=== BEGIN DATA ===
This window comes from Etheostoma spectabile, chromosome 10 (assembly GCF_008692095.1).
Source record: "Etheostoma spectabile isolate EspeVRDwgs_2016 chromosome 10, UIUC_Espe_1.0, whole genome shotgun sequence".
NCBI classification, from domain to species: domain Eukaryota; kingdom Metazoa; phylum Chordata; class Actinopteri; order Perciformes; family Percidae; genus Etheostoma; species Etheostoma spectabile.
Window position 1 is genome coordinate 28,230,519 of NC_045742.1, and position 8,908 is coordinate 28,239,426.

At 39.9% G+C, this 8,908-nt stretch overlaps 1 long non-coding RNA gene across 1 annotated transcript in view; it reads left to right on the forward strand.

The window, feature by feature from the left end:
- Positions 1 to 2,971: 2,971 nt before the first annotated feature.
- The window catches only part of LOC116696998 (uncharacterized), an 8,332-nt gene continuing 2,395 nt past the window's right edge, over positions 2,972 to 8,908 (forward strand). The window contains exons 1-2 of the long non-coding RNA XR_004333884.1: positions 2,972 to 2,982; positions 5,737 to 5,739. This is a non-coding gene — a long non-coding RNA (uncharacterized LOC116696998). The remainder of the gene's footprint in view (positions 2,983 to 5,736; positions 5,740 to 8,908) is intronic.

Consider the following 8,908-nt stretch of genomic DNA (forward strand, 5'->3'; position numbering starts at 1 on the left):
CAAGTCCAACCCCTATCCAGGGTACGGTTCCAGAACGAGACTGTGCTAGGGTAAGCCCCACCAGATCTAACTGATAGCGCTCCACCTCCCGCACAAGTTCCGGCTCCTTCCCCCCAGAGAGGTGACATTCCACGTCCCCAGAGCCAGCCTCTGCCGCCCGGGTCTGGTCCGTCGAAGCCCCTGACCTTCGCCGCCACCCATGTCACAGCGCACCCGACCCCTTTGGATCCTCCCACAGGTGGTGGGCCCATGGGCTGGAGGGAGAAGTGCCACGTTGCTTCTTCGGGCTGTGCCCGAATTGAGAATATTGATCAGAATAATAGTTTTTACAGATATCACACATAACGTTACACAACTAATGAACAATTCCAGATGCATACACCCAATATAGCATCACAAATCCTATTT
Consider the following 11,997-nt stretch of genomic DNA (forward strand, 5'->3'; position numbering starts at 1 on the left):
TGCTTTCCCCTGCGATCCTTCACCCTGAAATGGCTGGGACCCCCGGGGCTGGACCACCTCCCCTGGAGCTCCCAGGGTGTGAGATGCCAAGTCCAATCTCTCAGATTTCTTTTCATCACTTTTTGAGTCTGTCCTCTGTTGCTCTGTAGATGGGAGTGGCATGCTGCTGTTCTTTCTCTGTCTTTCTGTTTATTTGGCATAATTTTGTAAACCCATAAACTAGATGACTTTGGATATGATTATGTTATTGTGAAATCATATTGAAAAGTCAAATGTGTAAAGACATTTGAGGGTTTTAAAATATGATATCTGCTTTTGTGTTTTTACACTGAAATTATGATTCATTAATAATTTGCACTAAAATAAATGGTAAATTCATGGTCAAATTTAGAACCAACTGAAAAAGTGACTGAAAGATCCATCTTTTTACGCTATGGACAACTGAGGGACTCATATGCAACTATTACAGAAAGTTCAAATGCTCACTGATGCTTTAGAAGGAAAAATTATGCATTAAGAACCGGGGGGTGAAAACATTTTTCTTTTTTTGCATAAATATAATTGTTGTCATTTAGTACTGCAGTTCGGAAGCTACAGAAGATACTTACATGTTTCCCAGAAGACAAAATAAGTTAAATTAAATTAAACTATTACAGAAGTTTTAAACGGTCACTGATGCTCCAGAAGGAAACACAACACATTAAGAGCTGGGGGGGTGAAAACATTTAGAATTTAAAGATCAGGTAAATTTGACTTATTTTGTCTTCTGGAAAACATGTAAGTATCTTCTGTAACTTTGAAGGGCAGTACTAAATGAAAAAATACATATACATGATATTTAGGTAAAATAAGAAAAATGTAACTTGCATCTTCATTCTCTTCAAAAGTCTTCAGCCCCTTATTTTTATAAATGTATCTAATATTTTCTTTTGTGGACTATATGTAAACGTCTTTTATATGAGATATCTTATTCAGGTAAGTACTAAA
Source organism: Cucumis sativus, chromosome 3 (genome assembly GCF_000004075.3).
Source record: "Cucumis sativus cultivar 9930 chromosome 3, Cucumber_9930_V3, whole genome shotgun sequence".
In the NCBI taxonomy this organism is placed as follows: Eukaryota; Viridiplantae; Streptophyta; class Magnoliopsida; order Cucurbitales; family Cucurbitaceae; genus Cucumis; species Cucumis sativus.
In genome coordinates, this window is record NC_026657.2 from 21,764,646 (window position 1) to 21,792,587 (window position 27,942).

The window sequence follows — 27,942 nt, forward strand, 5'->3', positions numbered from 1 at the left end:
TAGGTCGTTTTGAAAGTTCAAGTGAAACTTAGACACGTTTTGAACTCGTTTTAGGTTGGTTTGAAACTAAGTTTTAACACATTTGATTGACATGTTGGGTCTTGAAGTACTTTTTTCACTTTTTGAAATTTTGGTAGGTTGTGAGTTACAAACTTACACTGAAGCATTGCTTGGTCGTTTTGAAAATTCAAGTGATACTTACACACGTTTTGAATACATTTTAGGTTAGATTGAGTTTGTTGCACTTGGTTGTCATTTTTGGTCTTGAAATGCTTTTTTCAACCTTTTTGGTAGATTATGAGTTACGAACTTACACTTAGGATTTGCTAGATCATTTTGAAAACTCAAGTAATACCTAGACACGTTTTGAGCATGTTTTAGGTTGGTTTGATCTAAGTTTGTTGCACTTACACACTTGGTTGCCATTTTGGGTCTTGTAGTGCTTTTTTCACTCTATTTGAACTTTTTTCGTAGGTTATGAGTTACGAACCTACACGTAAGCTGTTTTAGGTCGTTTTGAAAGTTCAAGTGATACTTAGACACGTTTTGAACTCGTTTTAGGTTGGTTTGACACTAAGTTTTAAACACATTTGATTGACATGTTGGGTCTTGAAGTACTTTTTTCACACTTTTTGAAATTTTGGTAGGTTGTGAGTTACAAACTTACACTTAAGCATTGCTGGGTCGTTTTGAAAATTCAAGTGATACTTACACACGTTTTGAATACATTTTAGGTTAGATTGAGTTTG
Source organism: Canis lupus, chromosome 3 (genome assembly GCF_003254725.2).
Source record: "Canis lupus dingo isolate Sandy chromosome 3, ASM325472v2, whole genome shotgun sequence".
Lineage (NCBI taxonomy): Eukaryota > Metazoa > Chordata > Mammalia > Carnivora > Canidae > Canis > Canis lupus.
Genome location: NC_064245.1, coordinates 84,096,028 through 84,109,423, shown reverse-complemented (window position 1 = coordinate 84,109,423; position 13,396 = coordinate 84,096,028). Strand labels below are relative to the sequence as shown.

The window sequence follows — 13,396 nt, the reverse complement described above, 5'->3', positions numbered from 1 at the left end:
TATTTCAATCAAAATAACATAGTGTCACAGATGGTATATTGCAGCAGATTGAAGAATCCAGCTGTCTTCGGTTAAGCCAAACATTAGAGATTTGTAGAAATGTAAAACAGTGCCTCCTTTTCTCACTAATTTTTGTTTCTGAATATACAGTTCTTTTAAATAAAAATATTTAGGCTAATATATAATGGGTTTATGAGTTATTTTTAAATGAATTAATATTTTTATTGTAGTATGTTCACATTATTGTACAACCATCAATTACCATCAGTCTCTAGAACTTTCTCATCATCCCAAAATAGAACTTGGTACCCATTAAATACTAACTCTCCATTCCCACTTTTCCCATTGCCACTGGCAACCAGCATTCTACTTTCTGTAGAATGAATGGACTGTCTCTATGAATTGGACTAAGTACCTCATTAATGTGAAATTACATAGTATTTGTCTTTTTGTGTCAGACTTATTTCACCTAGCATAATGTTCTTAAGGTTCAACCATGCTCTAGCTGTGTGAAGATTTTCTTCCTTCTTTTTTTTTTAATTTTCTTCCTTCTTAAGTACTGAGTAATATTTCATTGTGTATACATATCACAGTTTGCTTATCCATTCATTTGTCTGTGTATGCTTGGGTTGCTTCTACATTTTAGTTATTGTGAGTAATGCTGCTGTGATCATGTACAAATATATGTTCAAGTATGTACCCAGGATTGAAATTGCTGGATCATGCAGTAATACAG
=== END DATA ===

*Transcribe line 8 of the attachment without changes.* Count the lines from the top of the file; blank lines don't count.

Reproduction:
- The window catches only part of LOC116696998 (uncharacterized), an 8,332-nt gene continuing 2,395 nt past the window's right edge, over positions 2,972 to 8,908 (forward strand). The window contains exons 1-2 of the long non-coding RNA XR_004333884.1: positions 2,972 to 2,982; positions 5,737 to 5,739. This is a non-coding gene — a long non-coding RNA (uncharacterized LOC116696998). The remainder of the gene's footprint in view (positions 2,983 to 5,736; positions 5,740 to 8,908) is intronic.